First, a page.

Suddenly there’s a face at your car window and you’re a bit startled. Don’t worry, this is not a Singapore mugging. The only kind of ‘mugging’ done here is by kids from elite schools, heads buried in text-books.
The person at your window waves, frazzled. “Sorry, just ran out of parking coupons. Can you spare one please?”
Not placing a coupon on your dashboard could mean a S$300 fine if it’s your unlucky day. Unless there is a kind soul willing to sell you a coupon, as luck would have it, there are usually no places nearby to buy one.
Most Singaporeans are wary of the parking attendant. Occasionally you see people fleeing coffee shops to plead with attendants not to give them a ticket. Often they get a heads up from the coffee shop staff who yells out that the attendant is coming. It’s the usual Singapore drill which can be comical, but only when you’re not the one sprinting. The pleading or arguing usually fails as the parking attendant is motivated to ticket you. I suspect they get a commission on each ticket. Anyway it’s a hard job to be so vilified, and having to work in the scorching hot sun as well. I don’t think they get paid much anyway. The lady attendants sometimes wear huge white floppy hats. I managed to sneak a shot of them at Ann Siang Hill today.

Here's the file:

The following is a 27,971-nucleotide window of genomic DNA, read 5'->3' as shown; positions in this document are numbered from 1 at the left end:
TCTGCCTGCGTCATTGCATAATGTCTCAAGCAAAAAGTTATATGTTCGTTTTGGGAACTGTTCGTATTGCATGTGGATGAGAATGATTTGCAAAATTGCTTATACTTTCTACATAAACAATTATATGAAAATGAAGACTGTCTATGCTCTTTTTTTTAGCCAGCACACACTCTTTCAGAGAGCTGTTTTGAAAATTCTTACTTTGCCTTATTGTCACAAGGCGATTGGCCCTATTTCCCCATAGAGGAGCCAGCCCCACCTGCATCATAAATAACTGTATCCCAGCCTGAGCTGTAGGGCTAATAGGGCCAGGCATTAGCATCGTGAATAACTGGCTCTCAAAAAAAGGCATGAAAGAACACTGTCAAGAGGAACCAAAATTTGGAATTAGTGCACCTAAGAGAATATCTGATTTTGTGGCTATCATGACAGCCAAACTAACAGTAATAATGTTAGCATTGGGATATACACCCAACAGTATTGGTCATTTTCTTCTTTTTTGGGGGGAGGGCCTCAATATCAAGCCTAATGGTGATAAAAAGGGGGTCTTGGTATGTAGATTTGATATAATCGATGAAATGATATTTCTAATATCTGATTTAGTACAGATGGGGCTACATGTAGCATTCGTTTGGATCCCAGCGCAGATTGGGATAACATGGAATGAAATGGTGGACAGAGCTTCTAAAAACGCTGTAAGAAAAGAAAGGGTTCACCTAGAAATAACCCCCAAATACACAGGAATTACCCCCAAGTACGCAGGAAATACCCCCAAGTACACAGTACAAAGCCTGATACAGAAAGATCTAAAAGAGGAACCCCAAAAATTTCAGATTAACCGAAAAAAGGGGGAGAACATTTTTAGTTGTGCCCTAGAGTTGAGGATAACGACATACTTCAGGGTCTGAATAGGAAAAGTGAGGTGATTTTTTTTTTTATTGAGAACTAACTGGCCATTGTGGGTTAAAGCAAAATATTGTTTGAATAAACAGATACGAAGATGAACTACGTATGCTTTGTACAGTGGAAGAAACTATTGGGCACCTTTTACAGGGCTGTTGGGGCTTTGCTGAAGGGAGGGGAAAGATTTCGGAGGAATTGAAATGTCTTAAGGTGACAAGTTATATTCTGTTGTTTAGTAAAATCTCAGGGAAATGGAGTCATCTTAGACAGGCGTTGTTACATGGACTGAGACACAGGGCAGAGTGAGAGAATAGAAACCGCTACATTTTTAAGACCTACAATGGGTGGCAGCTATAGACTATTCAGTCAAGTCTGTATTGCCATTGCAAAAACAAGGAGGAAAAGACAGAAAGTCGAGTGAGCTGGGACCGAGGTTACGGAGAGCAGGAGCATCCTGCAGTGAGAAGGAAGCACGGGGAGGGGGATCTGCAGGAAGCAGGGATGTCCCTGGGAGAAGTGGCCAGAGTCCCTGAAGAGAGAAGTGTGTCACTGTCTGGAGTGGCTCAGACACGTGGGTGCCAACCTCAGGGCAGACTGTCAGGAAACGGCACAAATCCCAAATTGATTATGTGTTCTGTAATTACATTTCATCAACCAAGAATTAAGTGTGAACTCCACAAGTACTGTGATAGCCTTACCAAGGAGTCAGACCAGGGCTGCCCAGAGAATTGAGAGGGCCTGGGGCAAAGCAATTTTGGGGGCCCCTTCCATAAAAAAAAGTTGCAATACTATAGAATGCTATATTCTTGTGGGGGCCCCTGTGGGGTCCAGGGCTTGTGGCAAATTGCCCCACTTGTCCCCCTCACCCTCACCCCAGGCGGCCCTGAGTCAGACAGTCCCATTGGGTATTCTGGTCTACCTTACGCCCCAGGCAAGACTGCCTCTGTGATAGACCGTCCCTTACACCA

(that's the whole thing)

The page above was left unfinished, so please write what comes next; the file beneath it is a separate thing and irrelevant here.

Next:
We could park in the malls, but Singaporeans like a good deal and the public lots are the cheapest option at 50 cents for half an hour (purple coupon, that I took a photo of today). In town the price could be $1 for half an hour. The coupons come in larger denominations. An orange coupon is a dollar and the blue one is two dollars. If you’ve just arrived here, you could stock up on these at any of the NTUC Fairprice supermarkets or 7-Eleven outlets. Here’s more information.
OK this part is the secret ‘Singapore Actually’ bit. We all cheat on these coupons by 5 or 10 minutes depending on how much risk we want to take. Some people go higher. If you’re unlucky and a parking attendant who has been ‘hiding’ (this is what most people suspect), pops up a minute after you’ve walked away, you can expect a fine of S$10. It’s a bit of a penny wise pound foolish situation, but we all do it. As I said we love a good deal. Oh yes, and gambling as well – but that’s a whole other post.
The nicest thing that a Singaporean can do in a car park, (Singlish for Parking Garage or Parking Lot) is to give you a coupon that still has time left on it. My mum always does this and because of karma, I think, she gets loads of unused coupons too.